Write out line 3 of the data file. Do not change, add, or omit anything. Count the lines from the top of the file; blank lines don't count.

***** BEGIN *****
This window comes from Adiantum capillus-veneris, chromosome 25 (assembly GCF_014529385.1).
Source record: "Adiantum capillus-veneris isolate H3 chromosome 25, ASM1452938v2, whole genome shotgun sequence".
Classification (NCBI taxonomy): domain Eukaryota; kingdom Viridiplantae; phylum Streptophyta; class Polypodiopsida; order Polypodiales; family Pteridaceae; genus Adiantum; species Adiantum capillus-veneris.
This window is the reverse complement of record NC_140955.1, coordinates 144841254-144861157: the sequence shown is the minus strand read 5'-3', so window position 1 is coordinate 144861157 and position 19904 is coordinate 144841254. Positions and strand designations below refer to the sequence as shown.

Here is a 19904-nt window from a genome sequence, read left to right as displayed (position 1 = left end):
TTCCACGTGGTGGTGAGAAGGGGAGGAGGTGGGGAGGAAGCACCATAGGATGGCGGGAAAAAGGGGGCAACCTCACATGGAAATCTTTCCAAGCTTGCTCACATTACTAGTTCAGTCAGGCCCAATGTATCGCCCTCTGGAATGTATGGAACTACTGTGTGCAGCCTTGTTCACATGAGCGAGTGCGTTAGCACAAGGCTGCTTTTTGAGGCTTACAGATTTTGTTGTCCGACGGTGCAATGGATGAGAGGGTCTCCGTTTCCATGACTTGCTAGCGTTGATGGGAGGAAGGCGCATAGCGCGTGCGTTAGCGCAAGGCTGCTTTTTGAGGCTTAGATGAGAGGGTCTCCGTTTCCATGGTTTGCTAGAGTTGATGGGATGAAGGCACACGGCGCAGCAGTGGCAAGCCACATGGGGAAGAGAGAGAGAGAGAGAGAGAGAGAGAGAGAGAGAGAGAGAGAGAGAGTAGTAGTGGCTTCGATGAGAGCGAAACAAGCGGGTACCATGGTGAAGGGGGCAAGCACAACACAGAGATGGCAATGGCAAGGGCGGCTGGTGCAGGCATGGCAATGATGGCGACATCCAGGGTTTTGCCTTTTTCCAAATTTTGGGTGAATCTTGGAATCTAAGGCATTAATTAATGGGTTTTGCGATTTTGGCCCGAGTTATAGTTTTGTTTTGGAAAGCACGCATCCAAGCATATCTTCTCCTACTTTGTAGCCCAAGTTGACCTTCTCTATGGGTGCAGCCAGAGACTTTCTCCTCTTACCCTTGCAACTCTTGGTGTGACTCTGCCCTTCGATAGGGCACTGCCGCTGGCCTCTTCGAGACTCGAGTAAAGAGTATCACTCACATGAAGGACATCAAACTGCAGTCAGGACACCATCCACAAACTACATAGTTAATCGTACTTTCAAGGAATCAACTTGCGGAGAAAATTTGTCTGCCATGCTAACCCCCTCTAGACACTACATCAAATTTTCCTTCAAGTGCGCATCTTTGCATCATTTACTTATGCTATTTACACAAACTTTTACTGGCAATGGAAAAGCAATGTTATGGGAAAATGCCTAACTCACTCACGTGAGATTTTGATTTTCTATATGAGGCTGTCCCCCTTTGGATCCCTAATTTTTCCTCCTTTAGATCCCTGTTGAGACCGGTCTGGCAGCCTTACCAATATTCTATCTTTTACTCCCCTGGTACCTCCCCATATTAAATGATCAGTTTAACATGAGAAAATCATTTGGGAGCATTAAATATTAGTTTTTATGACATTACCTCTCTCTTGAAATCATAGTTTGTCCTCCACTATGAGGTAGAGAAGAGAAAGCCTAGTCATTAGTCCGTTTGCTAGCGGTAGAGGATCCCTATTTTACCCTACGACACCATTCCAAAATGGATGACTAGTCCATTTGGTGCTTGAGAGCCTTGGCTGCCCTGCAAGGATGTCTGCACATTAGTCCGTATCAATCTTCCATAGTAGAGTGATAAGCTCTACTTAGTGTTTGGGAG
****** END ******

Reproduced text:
Classification (NCBI taxonomy): domain Eukaryota; kingdom Viridiplantae; phylum Streptophyta; class Polypodiopsida; order Polypodiales; family Pteridaceae; genus Adiantum; species Adiantum capillus-veneris.